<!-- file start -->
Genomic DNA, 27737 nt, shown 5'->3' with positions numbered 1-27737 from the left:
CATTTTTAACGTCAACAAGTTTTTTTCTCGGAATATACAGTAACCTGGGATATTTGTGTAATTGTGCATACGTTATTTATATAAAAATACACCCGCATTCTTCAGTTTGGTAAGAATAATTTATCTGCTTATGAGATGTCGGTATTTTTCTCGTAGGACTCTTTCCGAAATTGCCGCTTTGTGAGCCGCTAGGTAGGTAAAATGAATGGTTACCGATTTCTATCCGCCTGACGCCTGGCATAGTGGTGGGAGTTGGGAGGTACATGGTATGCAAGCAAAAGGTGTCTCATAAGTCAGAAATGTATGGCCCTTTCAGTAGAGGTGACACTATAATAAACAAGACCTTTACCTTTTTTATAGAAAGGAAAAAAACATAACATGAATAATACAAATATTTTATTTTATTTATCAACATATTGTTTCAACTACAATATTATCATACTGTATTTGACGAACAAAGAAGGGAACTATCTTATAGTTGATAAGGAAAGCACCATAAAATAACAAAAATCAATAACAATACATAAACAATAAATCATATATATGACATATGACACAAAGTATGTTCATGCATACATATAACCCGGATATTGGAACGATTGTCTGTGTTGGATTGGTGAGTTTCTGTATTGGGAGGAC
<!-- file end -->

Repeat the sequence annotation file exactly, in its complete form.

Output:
Genomic DNA, 27737 nt, shown 5'->3' with positions numbered 1-27737 from the left:
CATTTTTAACGTCAACAAGTTTTTTTCTCGGAATATACAGTAACCTGGGATATTTGTGTAATTGTGCATACGTTATTTATATAAAAATACACCCGCATTCTTCAGTTTGGTAAGAATAATTTATCTGCTTATGAGATGTCGGTATTTTTCTCGTAGGACTCTTTCCGAAATTGCCGCTTTGTGAGCCGCTAGGTAGGTAAAATGAATGGTTACCGATTTCTATCCGCCTGACGCCTGGCATAGTGGTGGGAGTTGGGAGGTACATGGTATGCAAGCAAAAGGTGTCTCATAAGTCAGAAATGTATGGCCCTTTCAGTAGAGGTGACACTATAATAAACAAGACCTTTACCTTTTTTATAGAAAGGAAAAAAACATAACATGAATAATACAAATATTTTATTTTATTTATCAACATATTGTTTCAACTACAATATTATCATACTGTATTTGACGAACAAAGAAGGGAACTATCTTATAGTTGATAAGGAAAGCACCATAAAATAACAAAAATCAATAACAATACATAAACAATAAATCATATATATGACATATGACACAAAGTATGTTCATGCATACATATAACCCGGATATTGGAACGATTGTCTGTGTTGGATTGGTGAGTTTCTGTATTGGGAGGAC